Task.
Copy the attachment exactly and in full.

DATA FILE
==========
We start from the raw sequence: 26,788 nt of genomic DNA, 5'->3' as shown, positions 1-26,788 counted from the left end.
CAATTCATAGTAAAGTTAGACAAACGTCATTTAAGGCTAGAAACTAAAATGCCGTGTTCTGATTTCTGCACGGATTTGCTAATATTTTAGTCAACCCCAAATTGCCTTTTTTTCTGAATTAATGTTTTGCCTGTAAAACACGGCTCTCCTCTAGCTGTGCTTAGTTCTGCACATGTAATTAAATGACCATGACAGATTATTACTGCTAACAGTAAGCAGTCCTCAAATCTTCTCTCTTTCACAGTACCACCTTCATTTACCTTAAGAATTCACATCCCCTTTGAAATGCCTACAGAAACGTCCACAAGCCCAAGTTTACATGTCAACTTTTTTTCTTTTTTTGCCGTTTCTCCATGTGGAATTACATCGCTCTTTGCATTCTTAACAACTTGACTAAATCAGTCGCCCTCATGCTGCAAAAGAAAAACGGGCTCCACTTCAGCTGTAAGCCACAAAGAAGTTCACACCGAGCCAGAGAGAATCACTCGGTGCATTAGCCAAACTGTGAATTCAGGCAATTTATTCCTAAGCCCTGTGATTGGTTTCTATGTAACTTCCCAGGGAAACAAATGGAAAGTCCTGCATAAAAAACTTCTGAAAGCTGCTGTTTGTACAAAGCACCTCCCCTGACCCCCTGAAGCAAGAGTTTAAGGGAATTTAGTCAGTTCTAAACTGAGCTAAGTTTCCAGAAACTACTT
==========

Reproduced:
We start from the raw sequence: 26,788 nt of genomic DNA, 5'->3' as shown, positions 1-26,788 counted from the left end.
CAATTCATAGTAAAGTTAGACAAACGTCATTTAAGGCTAGAAACTAAAATGCCGTGTTCTGATTTCTGCACGGATTTGCTAATATTTTAGTCAACCCCAAATTGCCTTTTTTTCTGAATTAATGTTTTGCCTGTAAAACACGGCTCTCCTCTAGCTGTGCTTAGTTCTGCACATGTAATTAAATGACCATGACAGATTATTACTGCTAACAGTAAGCAGTCCTCAAATCTTCTCTCTTTCACAGTACCACCTTCATTTACCTTAAGAATTCACATCCCCTTTGAAATGCCTACAGAAACGTCCACAAGCCCAAGTTTACATGTCAACTTTTTTTCTTTTTTTGCCGTTTCTCCATGTGGAATTACATCGCTCTTTGCATTCTTAACAACTTGACTAAATCAGTCGCCCTCATGCTGCAAAAGAAAAACGGGCTCCACTTCAGCTGTAAGCCACAAAGAAGTTCACACCGAGCCAGAGAGAATCACTCGGTGCATTAGCCAAACTGTGAATTCAGGCAATTTATTCCTAAGCCCTGTGATTGGTTTCTATGTAACTTCCCAGGGAAACAAATGGAAAGTCCTGCATAAAAAACTTCTGAAAGCTGCTGTTTGTACAAAGCACCTCCCCTGACCCCCTGAAGCAAGAGTTTAAGGGAATTTAGTCAGTTCTAAACTGAGCTAAGTTTCCAGAAACTACTT